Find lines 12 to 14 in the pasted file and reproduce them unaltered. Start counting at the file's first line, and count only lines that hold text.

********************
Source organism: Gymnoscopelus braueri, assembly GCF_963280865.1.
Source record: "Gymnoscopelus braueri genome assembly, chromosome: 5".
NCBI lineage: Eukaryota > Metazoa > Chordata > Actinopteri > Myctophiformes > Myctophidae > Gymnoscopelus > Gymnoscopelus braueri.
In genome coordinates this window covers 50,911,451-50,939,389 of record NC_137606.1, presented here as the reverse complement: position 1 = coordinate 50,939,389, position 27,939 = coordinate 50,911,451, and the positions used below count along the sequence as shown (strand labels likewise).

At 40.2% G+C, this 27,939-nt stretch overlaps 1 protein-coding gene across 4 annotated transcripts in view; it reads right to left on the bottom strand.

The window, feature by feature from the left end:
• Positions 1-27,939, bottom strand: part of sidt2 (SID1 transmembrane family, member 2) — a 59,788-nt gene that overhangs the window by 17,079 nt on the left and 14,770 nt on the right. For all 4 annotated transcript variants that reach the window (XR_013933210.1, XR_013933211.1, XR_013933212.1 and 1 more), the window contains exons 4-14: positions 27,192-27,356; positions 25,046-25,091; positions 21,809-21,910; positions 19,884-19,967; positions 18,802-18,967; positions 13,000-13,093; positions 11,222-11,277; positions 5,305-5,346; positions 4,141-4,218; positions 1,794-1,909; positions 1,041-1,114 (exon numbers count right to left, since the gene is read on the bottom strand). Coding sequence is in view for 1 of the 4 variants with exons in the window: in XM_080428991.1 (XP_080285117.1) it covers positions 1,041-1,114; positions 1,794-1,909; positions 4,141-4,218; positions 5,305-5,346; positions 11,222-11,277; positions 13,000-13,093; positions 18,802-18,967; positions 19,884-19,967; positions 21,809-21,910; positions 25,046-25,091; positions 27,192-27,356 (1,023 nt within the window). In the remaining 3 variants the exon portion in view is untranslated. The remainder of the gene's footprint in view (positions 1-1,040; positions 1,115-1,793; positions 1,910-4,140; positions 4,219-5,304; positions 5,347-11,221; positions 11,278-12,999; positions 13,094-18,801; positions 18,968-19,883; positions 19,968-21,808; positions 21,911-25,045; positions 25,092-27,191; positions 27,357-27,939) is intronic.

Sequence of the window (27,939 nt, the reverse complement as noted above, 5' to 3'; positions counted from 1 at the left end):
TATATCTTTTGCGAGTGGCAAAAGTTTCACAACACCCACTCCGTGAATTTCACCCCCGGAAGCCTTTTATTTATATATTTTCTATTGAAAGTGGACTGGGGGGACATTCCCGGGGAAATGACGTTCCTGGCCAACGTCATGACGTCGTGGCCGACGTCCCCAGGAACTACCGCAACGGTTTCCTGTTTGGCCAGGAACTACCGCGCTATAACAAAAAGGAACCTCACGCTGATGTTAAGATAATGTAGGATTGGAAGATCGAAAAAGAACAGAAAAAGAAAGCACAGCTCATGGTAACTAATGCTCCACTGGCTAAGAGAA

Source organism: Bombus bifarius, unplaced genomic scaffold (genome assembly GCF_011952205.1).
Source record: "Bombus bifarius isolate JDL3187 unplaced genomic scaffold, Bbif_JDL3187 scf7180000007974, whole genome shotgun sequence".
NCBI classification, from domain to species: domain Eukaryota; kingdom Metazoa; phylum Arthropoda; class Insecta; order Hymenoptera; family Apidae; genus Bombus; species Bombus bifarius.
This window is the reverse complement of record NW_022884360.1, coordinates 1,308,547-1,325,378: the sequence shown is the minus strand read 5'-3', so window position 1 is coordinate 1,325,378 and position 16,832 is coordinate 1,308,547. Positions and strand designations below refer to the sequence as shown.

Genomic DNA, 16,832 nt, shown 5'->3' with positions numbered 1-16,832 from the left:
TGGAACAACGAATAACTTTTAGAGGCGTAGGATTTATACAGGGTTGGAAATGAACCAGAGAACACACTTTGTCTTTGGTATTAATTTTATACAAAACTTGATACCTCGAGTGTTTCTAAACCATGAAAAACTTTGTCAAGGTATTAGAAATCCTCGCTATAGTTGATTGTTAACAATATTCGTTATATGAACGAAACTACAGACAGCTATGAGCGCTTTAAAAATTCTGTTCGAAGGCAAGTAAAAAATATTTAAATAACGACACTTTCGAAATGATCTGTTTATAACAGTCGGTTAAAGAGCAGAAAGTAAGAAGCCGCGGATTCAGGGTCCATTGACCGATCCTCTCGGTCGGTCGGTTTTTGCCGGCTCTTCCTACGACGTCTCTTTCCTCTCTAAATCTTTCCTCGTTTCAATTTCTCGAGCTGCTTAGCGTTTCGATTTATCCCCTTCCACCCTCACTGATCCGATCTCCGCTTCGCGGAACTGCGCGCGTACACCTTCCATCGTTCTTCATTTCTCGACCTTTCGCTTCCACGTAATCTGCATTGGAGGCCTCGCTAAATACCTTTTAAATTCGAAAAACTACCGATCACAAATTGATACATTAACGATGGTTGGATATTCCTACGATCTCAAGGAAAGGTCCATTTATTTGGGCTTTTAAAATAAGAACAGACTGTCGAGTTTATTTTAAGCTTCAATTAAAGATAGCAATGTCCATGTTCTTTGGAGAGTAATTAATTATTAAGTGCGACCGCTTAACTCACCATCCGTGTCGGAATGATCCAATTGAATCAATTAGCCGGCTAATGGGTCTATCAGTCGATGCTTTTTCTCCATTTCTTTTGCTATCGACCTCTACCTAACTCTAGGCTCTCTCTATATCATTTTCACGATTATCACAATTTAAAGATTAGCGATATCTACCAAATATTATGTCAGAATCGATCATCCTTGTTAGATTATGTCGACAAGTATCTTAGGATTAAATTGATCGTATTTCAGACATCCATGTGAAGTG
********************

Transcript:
NCBI classification, from domain to species: domain Eukaryota; kingdom Metazoa; phylum Arthropoda; class Insecta; order Hymenoptera; family Apidae; genus Bombus; species Bombus bifarius.
This window is the reverse complement of record NW_022884360.1, coordinates 1,308,547-1,325,378: the sequence shown is the minus strand read 5'-3', so window position 1 is coordinate 1,325,378 and position 16,832 is coordinate 1,308,547. Positions and strand designations below refer to the sequence as shown.

Genomic DNA, 16,832 nt, shown 5'->3' with positions numbered 1-16,832 from the left: